Clearly, in this period, many of the objectives of the neoliberal masterminds had been achieved. Global governance mechanisms largely severed economic activity from the realm of national politics, and thus constrained governments’ ability for discretionary policies. To make matters worse, third-way social democrats like Bill Clinton, Tony Blair or Gerhard Schröder turned into zealous disciples of the new gospel, thus sealing neoliberal hegemony across the political spectrum. Regardless of which political ideology had its foot in the corridors of powers, economic policies hardly differed. British sociologist Colin Crouch aptly described this as a state of “Post-democracy”.


Given this success story, how can the emergence of nationalist leaders like Donald Trump and his economic nationalism then be explained? The neoliberals have not much to offer in this respect. Though they could not but accept the democratic nation state as a fact of political life, their explicit aim was to constrain its policy space to cultural issues in the hope that this would suffice to calm popular instincts for identification and community. But if national governments were to actively intervene into economic affairs on the back of popular pressure, neoliberals would insist that the liberal order had to be maintained. They considered it inevitable that the social costs associated with the free operation of market forces had to be borne by workers – and capitalists, to the extent that they did not succeed in the marketplace. Restraining democracy – either through outright support for a dictatorial regime (e.g. the Pinochet regime in Chile) or by resort to technocratic government (e.g. the recent governments of Mario Monti in Italy and of Loukas Papadimos in Greece) – was accepted as a necessary, if only temporary side effect of good economic governance.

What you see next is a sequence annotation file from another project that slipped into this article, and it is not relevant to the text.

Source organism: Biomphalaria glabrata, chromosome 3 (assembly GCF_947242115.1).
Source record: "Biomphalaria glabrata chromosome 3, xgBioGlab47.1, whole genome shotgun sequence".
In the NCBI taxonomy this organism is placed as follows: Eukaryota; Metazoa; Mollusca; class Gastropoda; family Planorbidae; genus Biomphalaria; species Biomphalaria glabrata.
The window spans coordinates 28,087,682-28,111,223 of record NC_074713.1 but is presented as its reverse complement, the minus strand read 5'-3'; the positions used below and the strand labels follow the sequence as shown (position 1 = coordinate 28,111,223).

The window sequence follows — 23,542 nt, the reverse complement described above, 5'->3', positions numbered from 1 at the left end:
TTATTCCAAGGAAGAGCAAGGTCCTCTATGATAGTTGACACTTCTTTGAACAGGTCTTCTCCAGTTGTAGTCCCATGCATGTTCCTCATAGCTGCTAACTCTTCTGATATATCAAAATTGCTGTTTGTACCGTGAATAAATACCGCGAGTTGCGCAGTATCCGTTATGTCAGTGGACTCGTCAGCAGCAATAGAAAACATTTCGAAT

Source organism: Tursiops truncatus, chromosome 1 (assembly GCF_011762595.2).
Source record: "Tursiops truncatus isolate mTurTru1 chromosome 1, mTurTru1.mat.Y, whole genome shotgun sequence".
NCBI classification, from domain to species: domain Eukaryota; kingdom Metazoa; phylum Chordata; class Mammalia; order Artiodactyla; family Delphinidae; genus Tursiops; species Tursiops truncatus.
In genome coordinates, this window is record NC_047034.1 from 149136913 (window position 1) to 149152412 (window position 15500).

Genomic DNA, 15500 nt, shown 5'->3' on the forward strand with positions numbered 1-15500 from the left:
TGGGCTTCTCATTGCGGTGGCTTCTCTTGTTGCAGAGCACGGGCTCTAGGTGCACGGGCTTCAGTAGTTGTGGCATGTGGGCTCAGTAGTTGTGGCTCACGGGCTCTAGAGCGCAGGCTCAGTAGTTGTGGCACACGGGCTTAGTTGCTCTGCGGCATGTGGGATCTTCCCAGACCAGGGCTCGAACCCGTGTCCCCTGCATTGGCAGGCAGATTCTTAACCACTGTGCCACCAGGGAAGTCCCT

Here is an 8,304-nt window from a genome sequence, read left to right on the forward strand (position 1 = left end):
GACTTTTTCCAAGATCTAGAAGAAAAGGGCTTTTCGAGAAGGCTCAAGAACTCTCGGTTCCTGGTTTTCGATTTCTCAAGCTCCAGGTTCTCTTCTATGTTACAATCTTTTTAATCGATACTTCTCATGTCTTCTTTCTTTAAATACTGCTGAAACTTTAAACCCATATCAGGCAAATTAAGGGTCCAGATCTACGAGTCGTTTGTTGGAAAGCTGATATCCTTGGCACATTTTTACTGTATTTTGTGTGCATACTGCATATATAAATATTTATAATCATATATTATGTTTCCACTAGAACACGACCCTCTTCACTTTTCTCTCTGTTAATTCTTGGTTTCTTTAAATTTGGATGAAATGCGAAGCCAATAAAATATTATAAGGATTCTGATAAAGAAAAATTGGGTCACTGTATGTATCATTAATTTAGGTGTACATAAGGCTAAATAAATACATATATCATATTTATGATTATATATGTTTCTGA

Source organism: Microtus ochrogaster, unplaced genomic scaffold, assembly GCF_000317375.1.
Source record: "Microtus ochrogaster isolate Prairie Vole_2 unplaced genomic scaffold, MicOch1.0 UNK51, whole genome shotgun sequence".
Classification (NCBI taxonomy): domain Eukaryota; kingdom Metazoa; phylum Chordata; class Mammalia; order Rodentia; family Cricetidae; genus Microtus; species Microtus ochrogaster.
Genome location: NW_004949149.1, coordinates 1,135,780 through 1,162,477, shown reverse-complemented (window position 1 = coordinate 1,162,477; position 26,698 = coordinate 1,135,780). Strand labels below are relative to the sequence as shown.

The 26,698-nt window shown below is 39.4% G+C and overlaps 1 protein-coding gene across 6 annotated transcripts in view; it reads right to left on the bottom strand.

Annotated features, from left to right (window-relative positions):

In this respect, re-reading Karl Polanyi’s opus magnum “The great transformation”, written roughly at the same time Hayek et al. developed their hyper-globalization project, is enlightening. For Polanyi, it was precisely the dis-embedding of 19th century liberal capitalism from society that led us into the cataclysm of the two world wars and the horrors of fascism. If the economy became a detached system remodeling society according to its own demands, while externalizing the social costs of private enterprise upon the former, society would eventually strike back. Seen from this light, does Donald Trump not resemble a déjà-vu phenomenon reminiscent of European politics in the 1930s? Indeed, US voters from the working middle-classes, who have seen their prosperity eroded, the career perspectives of their offspring undermined, and their moral values denigrated by political correctness, have become disenchanted with established politics. Instead, they supported an extravagant political outsider claiming to put popular interests on top of his political agenda. Needless to say, this “populist moment” (©Chantal Mouffe) also resonates with the rise of far-right parties in Europe and their neo-nationalist projects.

A Polanyian perspective thus suggests that hyper-globalization has produced the very demons the Liberal mainstream conveniently deplores as the enemies of the open society. If the geopolitical agendas of Donald Trump and his likes eventually put an end to the hyper-globalization project, given its profound internal contradictions, this demise was ultimately unavoidable. The repercussions of nationalist geopolitics on international relations might be severe, but Karl Polanyi reminds us that counter-movements can also be progressive in orientation. In the 1930s and 1940s, effectively combatting fascism required abandoning the utopia of economic liberalism. Today, unleashing society from the globalist straitjacket is a key challenge. It is on us to live up to this challenge and reconstruct international relations on the basis of solidarity and cooperation, as well as to re-create spaces of manoeuver for democratic politics at the local, national and macro-regional levels.